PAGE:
camp experience

6 Ways Camp Experience Influenced Adults

How many kids do you think go to camp in the summer? According to the ACA (American Camp Association), 14 million kids and adults attend camp every summer. Camp is an $18 billion industry.

To understand why kids love going to camp, I spoke to five adults about their camp experience when they were kids. They shared with me how going to camp helped shape them into the people they are today. Here are some ways they benefited from going to camp:

Learned New Skills

Attending camp gives kids the opportunity to learn new skills they might not be able to learn anywhere else.

“I learned how to juggle and play guitar … I vastly improved while there each summer because one of the counselors offered daily lessons as a free time activity. Juggling lessons was also a free time lesson from one of the counselors who went on to become a puppeteer on ‘Sesame Street,’” says Andrea Simokonis.

“I learned swimming, boating and jewelry making,” says Kim Liberman.

“I learned to sail, leather work, water ski, camping (map reading, pitching tents, fire building), canoeing, woodworking and cribbage,” says Jake Wolf-Sorokin.

Discussed Social Challenges

Since camp is more interactive than a school setting, kids have a chance to discuss social issues.

“At camp we would talk about the hard issues that teens face like using drugs and alcohol, love, peer pressure … Every year there was a theme,” says Simokonis.

Developed Connections and Camaraderie

The social setting of the camp experience helps kids to make new friends and feel a sense of camaraderie with one another.

“At the end of the day we raced back to our cabins to have camaraderie with our friends while we got ready for whatever evening activity. In our cabin we had endless conversations. I don’t think anyone ever really slept. It was 20 of my closest friends all hanging out in our goofiest PJs, having girl talk and eating junk food all night. It truly was amazing,” says Simokonis.

“At camp I developed a set of friendships with fellow campers and counselors that continues to bring me joy and fulfillment to this day,” says Wolf-Sorokin.

Developed Independence and Confidence

Camp provides an environment that encourages kids to try new activities or select activities kids want to learn, which helps them to develop independence and build confidence.

“For me, [camp’s] enduring legacy was building independence, confidence and self-reliance by treating children as ‘grown ups’ by entrusting them with more responsibility than they [might] otherwise take on during the year. At camp, I got to choose what I did every day … This was a stark and refreshing contrast from my hyperscheduled life at school during the year. The camp’s noncompetitive focus encouraged me to take risks and push myself, knowing I could return to my supportive set of cabinmates and counselors, even if I had just wiped out on the water skis or lost a tennis match,” says Wolf-Sorokin.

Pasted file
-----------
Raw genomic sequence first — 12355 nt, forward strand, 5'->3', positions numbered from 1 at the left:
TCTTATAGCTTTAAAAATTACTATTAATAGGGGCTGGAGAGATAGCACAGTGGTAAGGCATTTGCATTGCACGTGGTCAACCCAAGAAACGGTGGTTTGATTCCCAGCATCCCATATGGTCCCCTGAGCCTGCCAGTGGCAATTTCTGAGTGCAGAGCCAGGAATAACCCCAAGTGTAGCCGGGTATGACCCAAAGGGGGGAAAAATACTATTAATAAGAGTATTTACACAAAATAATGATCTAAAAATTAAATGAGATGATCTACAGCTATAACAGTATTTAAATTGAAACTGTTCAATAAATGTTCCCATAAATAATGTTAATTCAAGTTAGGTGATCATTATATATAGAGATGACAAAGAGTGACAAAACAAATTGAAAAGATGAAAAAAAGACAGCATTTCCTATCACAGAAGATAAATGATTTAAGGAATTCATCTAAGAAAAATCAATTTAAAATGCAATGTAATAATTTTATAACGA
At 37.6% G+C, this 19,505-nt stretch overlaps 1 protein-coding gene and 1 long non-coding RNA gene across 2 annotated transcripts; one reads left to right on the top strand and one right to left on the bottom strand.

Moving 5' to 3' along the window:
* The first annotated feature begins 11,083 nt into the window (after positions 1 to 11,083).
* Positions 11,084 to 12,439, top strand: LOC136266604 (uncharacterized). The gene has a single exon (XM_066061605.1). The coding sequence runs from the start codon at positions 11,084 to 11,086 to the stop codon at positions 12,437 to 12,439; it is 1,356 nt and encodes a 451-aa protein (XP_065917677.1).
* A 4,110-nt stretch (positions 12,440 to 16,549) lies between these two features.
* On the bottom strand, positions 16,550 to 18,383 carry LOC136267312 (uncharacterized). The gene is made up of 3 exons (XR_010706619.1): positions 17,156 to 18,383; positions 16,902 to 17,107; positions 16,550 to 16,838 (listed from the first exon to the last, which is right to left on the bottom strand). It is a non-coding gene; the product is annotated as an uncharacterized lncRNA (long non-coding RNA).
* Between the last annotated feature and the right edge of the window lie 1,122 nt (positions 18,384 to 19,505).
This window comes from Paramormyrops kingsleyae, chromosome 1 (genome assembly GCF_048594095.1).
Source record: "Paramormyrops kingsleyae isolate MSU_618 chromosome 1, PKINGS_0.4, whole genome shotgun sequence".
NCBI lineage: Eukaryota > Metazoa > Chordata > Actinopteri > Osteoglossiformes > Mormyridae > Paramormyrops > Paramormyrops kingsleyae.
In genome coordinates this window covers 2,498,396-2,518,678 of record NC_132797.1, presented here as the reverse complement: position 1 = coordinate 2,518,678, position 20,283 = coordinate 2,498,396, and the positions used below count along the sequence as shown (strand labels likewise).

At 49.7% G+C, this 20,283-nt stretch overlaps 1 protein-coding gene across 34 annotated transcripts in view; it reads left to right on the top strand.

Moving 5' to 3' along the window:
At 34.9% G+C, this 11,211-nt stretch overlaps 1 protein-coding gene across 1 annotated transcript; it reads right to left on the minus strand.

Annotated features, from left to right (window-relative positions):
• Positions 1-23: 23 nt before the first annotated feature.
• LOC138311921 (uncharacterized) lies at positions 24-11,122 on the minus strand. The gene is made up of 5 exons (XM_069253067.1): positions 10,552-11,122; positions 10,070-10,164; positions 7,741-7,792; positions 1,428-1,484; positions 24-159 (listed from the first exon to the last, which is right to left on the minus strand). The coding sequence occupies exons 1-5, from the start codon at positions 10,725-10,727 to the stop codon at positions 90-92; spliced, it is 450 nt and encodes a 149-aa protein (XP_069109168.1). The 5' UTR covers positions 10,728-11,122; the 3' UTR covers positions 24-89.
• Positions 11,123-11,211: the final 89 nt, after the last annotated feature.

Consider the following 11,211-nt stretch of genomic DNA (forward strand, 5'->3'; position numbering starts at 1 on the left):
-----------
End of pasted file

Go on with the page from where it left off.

“Camp always gave me a great sense of freedom, independence and community. I could participate in a wide variety of activities every day from land or water sports to art and music classes. I was away from home, which gave me a sense of independence, but I had the support network of my peers and the many different staff members. Being in this kind of setting, in the woods on a lake and sleeping in a cabin, gave me an incredible feeling of freedom,” says Linsey Pimentel.

“I liked the adventure and fun that went along with each day,” says Darlene Cofran.

“Every morning, the entire camp would get a sheet of paper with a Bible passage on it and then some questions to help you reflect on the verse and how it pertained to your own life. Then you could sit and meditate on it for 15 minutes. The camp was entirely present, yet completely silent everyday. It truly was magical to get 500 teenagers to sit in silence for that long,” says Simokonis.

Found A Mentor

Camp counselors often develop mentor relationships with their campers.

“The camp counselors shared their experiences as a teen and were truly mentors to me. I loved my counselors and I keep in touch with them. It’s kind of amazing,” says Simokis.

Developed A Career

Most of the people I spoke with either became a camp counselor as a teen or went on to be a camp director or serve on the board of trustees of the camp as an adult.

“I went on to be a counselor … for seven summers after I graduated high school and had just as much fun as a counselor as I did when I was a camper,” says Simokonis.

“My love for the camp experience led me to go back to work in the camp field. After sending my kids to camp … I then worked again at that camp as a counselor. After that I was offered the camp director role,” says Liberman.

“I attended … a boys camp … for six summers when I was growing up. I then worked there as a counselor for three summers, and I now serve on the board of trustees of the nonprofit organization that owns and operates” that camp, says Wolf-Sorokin.


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